Nikkei turns higher but mood still cautious on U.S. deadlock

Reuters

* Some exporters pressured after yen hits 8-wk high vs

dollar

* Mizuho drops after admitting officials knew of crime loans

By Ayai Tomisawa

TOKYO, Oct 9 (Reuters) - Japan's Nikkei share average erased

early losses on Wednesday, moving away from a five-week low, but

the mood stayed cautious as a lack of progress in resolving the

U.S. budget standoff weighed on investor confidence.

The Nikkei was up 0.2 percent at 13,918.49 in

mid-morning trade. Earlier on Wednesday, it fell as far as

13,751.85, just above a five-week low of 13,748.94 hit on

Tuesday.

The broader Topix gained 0.4 percent to 1,154.76.

U.S. President Barack Obama on Tuesday refused to give

ground in a fiscal confrontation with Republicans, saying he

would negotiate on budget issues only after they agree to

re-open the federal government and raise the debt limit with no

conditions.

But early on Wednesday, U.S. stock futures rebounded from a

one-month low on news that Obama will nominate Federal Reserve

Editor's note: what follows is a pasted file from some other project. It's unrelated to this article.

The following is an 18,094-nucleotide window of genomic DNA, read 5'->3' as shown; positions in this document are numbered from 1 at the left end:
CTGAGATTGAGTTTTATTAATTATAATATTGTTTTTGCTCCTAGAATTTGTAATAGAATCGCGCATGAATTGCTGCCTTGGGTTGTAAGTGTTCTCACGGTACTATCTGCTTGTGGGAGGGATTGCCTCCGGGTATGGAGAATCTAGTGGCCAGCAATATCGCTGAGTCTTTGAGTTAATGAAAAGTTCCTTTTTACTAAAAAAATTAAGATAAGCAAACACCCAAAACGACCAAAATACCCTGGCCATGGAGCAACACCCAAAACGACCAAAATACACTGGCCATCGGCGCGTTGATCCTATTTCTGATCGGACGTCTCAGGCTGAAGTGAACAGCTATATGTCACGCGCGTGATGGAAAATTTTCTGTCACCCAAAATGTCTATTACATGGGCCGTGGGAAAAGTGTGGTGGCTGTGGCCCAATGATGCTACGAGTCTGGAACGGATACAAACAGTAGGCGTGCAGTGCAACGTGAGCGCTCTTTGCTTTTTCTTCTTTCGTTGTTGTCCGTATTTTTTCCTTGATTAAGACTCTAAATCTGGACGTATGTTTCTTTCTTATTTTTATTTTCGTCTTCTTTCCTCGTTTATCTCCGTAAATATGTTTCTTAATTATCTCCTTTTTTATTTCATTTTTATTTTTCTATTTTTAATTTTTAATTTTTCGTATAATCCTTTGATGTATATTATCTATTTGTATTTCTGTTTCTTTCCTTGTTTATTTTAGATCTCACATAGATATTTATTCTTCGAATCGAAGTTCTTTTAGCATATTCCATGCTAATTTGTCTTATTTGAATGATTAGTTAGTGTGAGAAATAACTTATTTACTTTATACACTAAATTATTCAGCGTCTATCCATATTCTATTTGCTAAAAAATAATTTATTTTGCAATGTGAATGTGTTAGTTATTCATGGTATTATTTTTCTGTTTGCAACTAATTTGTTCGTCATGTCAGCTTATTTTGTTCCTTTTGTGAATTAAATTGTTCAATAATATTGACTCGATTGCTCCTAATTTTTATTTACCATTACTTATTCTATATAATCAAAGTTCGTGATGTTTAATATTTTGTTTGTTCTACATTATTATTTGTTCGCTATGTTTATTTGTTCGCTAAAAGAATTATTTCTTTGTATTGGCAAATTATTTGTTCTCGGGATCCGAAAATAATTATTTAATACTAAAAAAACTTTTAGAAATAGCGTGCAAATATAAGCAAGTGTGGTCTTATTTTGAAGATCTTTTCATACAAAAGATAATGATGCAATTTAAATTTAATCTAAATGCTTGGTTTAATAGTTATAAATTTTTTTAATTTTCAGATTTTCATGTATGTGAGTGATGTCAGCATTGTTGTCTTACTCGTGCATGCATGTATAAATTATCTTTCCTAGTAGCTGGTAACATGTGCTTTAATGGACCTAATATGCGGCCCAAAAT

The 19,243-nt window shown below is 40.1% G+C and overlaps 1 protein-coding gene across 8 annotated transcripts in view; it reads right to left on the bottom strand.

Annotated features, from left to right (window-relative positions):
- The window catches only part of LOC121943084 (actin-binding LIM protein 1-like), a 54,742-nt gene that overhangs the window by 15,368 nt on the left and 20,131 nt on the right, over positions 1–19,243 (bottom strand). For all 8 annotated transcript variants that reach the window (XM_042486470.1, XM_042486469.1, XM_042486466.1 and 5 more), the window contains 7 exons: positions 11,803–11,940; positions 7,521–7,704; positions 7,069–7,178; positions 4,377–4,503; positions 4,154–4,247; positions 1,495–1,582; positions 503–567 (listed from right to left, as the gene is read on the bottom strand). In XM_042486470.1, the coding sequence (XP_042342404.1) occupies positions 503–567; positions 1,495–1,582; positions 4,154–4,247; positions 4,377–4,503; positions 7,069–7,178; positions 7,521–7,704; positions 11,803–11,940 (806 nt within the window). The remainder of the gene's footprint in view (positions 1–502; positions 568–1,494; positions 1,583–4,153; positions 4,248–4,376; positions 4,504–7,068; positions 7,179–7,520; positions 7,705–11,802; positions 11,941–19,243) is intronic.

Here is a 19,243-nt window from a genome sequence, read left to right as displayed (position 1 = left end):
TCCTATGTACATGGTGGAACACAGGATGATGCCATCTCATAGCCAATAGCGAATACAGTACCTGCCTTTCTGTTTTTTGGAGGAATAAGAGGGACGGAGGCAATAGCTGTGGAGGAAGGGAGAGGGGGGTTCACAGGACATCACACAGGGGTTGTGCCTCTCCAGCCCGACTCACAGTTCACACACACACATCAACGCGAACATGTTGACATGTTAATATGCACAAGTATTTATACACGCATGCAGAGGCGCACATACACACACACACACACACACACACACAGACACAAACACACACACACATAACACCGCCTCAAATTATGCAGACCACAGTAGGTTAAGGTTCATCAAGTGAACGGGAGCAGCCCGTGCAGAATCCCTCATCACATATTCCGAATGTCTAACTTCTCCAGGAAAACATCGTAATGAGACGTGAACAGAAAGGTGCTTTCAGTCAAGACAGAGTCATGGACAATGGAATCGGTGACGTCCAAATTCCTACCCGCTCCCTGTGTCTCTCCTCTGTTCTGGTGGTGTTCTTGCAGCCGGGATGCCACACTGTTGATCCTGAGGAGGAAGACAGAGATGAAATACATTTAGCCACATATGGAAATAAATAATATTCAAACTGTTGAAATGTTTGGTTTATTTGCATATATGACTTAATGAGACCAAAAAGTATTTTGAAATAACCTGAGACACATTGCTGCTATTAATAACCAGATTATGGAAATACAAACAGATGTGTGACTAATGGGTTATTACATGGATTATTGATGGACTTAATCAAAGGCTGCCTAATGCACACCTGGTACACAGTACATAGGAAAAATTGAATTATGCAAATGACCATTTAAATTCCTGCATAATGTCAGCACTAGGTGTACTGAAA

Vice Chairwoman Janet Yellen, seen as a proponent of dovish

policy, as the next head of the Fed.

"Sentiment is mixed with pessimism and optimism," said

Hikaru Sato, a senior technical analyst at Daiwa Securities.

"Investors are cautious for sure, but they do not want to reduce

their holdings too much because it is possible to see a 2-3

percent spike in the index as soon as progress is made."

Sato said the Nikkei may stay below the 14,000-mark for the

time being but may not fall sharply from its current level this

week.

Some exporters lost ground after the yen hit an eight-week

high of 96.55 to the dollar on Tuesday. A stronger yen erodes

exporters' overseas earnings when repatriated and hurts their

sales competitiveness.

Sony Corp dropped 1.8 percent.

Mizuho Financial Group fell 1.5 percent and was the

second most traded stock by turnover after the bank's officials

admitted top management knew at least three years ago about

loans to criminal groups.

In a report published on Tuesday, Credit Suisse cut its

overweight position on Japan stocks to 7 percent from 16 percent

because of such factors as weak momentum in the Japanese market

and a lack of details in the government's growth strategy

announced early this month.

But it remains overweight due to factors including its view

that the Bank of Japan will step up its quantitative easing in

the first quarter of 2014 if inflation does not meet the BOJ's

forecast. Such a move could weaken the yen to 115 yen to the

dollar, the brokerage said.

The Nikkei is up 33 percent this year, but is still down 13

percent from its May peak.

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